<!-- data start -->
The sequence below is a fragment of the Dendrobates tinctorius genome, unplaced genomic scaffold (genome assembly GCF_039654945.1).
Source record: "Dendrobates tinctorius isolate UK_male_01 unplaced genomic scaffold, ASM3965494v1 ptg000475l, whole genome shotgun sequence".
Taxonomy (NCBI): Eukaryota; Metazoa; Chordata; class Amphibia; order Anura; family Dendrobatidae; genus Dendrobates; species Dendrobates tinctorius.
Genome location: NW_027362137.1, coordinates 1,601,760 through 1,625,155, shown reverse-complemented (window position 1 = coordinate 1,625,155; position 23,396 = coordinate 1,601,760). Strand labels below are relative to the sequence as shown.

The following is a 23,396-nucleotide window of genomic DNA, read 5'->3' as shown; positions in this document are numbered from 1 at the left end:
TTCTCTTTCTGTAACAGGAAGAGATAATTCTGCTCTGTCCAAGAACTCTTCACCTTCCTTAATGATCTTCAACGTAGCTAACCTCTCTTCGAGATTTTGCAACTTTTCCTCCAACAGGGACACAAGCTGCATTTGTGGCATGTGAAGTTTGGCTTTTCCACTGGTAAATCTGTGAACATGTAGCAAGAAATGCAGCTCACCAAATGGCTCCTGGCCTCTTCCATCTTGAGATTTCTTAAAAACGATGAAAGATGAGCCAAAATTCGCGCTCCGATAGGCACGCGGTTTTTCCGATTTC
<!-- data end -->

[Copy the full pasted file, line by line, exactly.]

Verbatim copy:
The sequence below is a fragment of the Dendrobates tinctorius genome, unplaced genomic scaffold (genome assembly GCF_039654945.1).
Source record: "Dendrobates tinctorius isolate UK_male_01 unplaced genomic scaffold, ASM3965494v1 ptg000475l, whole genome shotgun sequence".
Taxonomy (NCBI): Eukaryota; Metazoa; Chordata; class Amphibia; order Anura; family Dendrobatidae; genus Dendrobates; species Dendrobates tinctorius.
Genome location: NW_027362137.1, coordinates 1,601,760 through 1,625,155, shown reverse-complemented (window position 1 = coordinate 1,625,155; position 23,396 = coordinate 1,601,760). Strand labels below are relative to the sequence as shown.

The following is a 23,396-nucleotide window of genomic DNA, read 5'->3' as shown; positions in this document are numbered from 1 at the left end:
TTCTCTTTCTGTAACAGGAAGAGATAATTCTGCTCTGTCCAAGAACTCTTCACCTTCCTTAATGATCTTCAACGTAGCTAACCTCTCTTCGAGATTTTGCAACTTTTCCTCCAACAGGGACACAAGCTGCATTTGTGGCATGTGAAGTTTGGCTTTTCCACTGGTAAATCTGTGAACATGTAGCAAGAAATGCAGCTCACCAAATGGCTCCTGGCCTCTTCCATCTTGAGATTTCTTAAAAACGATGAAAGATGAGCCAAAATTCGCGCTCCGATAGGCACGCGGTTTTTCCGATTTC